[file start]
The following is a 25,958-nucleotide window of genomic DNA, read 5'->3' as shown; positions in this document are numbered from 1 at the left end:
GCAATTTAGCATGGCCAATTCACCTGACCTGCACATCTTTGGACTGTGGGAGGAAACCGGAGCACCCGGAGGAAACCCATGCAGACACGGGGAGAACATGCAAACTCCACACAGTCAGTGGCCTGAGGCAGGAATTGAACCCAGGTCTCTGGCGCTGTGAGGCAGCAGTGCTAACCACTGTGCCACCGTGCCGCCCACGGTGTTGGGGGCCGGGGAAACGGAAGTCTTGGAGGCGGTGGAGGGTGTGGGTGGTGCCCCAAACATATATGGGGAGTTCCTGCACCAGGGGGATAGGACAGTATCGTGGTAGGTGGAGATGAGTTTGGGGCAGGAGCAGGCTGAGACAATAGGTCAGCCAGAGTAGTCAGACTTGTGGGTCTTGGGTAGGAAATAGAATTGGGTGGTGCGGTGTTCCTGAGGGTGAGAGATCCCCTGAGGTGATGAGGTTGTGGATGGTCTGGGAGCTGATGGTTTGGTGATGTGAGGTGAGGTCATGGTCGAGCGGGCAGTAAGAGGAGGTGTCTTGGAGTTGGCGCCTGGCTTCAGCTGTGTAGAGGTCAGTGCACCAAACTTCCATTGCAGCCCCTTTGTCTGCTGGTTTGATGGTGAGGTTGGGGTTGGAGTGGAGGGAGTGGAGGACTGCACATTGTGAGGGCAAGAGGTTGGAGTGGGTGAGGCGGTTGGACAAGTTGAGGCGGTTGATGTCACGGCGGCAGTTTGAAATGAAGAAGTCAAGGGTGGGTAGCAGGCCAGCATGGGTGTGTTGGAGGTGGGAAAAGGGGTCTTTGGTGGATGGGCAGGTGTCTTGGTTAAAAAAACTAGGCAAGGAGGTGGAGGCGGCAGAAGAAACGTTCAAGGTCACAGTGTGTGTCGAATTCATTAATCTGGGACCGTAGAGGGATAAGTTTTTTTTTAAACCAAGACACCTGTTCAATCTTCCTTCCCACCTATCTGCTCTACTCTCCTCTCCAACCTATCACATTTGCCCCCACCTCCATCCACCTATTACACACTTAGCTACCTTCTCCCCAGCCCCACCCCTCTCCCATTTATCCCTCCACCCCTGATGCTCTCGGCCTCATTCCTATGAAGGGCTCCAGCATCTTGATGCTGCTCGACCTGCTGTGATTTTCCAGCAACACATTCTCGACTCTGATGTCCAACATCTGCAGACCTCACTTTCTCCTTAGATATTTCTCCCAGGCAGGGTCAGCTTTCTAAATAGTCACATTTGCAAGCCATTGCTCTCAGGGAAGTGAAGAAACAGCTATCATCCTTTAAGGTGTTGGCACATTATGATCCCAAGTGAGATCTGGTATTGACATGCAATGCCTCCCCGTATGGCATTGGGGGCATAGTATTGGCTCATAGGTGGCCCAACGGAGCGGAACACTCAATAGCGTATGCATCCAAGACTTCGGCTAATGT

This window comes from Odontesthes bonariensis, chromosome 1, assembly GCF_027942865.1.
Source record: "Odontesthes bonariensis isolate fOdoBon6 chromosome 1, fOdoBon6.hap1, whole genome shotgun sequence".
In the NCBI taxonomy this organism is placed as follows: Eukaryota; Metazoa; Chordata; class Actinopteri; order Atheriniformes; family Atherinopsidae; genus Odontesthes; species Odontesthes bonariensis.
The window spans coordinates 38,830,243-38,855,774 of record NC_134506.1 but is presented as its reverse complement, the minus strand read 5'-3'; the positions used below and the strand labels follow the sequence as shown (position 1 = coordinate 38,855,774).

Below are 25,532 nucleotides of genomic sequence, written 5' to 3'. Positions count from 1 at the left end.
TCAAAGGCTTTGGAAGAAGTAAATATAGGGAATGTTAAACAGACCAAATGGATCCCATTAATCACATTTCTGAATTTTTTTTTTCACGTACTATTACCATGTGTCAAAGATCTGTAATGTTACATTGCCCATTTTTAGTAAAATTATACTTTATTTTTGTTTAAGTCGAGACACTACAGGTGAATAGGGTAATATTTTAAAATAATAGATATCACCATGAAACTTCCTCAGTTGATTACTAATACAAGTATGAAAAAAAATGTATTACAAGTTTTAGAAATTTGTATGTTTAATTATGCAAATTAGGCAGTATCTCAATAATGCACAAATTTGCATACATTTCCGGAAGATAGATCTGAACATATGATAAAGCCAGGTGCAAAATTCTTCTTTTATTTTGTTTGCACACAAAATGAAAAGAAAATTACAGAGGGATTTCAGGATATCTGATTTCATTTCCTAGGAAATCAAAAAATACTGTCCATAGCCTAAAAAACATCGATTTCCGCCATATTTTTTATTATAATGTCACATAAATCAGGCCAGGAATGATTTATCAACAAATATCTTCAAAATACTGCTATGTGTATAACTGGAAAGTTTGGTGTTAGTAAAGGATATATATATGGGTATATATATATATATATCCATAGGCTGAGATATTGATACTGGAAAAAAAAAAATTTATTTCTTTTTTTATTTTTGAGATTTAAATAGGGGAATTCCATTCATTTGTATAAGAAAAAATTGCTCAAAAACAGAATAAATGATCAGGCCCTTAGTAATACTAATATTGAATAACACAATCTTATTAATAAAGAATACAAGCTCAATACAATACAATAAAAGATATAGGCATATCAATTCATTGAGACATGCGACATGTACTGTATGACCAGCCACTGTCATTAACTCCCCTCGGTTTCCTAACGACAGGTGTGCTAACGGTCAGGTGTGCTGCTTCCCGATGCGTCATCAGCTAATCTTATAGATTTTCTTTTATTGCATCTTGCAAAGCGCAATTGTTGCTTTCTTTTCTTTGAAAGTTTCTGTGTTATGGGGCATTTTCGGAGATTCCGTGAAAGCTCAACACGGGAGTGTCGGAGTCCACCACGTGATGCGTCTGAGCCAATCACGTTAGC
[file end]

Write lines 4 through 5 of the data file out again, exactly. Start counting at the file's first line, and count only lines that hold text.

Source record: "Odontesthes bonariensis isolate fOdoBon6 chromosome 1, fOdoBon6.hap1, whole genome shotgun sequence".
In the NCBI taxonomy this organism is placed as follows: Eukaryota; Metazoa; Chordata; class Actinopteri; order Atheriniformes; family Atherinopsidae; genus Odontesthes; species Odontesthes bonariensis.